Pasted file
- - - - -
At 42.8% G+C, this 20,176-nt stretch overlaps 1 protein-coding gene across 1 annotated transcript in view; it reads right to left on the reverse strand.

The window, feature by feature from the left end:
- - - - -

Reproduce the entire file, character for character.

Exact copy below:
At 42.8% G+C, this 20,176-nt stretch overlaps 1 protein-coding gene across 1 annotated transcript in view; it reads right to left on the reverse strand.

The window, feature by feature from the left end: